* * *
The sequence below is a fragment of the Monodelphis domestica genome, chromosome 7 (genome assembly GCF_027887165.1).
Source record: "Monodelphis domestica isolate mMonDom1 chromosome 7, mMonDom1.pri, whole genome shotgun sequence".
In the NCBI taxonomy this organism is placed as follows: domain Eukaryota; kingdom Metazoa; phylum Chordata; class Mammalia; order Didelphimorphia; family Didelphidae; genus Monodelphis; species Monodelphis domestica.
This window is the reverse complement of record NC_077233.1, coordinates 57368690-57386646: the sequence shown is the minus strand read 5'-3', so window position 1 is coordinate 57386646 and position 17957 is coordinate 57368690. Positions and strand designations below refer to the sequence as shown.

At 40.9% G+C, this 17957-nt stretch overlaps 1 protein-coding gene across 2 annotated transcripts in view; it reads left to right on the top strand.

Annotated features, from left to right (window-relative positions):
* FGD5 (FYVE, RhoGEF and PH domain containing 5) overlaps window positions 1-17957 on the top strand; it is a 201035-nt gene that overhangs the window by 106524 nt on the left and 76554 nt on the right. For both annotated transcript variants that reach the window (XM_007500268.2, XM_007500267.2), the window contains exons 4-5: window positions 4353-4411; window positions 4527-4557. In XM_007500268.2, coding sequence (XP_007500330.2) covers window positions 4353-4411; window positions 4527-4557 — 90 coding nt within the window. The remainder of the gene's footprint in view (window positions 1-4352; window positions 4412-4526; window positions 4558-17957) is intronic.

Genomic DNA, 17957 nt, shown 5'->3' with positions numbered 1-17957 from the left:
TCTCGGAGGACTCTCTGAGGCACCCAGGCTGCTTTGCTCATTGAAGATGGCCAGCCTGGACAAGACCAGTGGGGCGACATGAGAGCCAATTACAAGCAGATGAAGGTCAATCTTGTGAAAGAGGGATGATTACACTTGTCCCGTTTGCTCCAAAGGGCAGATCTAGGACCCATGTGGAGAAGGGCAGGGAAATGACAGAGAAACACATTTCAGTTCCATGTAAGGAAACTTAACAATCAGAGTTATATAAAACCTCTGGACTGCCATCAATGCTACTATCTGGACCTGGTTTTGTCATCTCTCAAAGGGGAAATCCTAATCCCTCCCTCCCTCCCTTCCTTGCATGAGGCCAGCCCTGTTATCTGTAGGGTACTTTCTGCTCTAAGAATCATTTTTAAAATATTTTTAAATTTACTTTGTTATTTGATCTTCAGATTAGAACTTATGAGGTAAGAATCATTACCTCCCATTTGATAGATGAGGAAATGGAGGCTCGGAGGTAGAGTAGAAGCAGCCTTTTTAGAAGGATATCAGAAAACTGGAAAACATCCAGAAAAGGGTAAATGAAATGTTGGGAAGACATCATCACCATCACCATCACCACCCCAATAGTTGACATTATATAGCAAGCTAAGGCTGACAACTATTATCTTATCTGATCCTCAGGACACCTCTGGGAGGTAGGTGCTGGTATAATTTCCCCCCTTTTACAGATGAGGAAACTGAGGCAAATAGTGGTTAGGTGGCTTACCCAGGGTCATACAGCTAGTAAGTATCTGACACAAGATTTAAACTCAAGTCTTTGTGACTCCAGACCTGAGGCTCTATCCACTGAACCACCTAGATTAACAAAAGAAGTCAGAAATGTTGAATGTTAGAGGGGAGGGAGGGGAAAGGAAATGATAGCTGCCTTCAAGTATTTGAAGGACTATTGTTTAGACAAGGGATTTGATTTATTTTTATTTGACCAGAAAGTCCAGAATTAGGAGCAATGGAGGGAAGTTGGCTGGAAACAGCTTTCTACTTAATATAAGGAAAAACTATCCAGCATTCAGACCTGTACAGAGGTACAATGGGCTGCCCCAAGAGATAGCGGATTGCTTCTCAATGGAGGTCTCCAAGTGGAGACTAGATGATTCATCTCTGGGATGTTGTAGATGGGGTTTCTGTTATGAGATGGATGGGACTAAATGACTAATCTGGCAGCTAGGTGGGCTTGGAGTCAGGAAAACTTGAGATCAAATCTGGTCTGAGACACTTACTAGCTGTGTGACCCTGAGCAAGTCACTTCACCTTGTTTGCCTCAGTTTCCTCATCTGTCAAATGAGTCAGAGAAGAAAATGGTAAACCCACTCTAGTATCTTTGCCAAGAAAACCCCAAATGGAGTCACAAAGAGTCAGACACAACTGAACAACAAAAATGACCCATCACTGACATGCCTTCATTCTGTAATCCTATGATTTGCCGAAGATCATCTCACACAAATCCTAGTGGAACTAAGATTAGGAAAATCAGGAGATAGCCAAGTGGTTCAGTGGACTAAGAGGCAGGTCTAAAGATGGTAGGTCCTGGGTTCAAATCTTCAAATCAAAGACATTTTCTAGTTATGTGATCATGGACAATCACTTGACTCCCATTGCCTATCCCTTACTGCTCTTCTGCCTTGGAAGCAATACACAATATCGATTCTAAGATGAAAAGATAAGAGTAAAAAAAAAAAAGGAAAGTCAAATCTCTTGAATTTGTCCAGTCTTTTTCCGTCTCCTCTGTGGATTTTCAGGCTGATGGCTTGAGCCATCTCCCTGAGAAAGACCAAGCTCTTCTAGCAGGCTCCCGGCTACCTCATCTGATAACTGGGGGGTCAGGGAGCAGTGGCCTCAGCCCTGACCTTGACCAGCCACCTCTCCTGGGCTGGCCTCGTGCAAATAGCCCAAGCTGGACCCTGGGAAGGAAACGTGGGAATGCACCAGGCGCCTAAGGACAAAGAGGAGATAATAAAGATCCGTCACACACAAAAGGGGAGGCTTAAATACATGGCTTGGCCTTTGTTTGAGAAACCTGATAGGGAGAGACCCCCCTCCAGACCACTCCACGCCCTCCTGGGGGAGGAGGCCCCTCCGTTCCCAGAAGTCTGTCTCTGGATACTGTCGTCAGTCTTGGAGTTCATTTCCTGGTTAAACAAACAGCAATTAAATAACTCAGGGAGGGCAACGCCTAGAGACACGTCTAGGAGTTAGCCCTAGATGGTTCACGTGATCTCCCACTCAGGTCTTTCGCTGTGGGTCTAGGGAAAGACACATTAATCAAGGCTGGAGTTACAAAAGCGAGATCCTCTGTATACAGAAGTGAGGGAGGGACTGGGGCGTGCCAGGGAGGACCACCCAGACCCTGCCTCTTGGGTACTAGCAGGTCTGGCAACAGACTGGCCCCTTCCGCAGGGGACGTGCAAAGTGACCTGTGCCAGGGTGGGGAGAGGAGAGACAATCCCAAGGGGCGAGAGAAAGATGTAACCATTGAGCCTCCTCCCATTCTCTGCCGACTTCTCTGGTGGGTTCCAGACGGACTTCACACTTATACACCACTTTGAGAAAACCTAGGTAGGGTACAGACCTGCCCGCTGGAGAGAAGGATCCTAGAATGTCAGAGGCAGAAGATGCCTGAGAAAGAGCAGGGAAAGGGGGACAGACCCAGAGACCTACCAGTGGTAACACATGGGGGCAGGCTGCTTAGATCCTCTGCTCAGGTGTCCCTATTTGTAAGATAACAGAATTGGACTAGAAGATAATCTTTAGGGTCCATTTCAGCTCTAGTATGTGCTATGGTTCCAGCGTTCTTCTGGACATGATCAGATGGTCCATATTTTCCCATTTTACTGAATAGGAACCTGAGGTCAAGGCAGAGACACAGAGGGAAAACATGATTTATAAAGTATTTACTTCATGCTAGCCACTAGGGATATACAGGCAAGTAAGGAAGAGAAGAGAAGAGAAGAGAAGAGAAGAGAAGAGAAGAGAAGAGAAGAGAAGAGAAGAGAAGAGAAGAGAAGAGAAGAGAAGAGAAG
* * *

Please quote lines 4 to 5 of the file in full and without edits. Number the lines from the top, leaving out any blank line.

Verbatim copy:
This window is the reverse complement of record NC_077233.1, coordinates 57368690-57386646: the sequence shown is the minus strand read 5'-3', so window position 1 is coordinate 57386646 and position 17957 is coordinate 57368690. Positions and strand designations below refer to the sequence as shown.

At 40.9% G+C, this 17957-nt stretch overlaps 1 protein-coding gene across 2 annotated transcripts in view; it reads left to right on the top strand.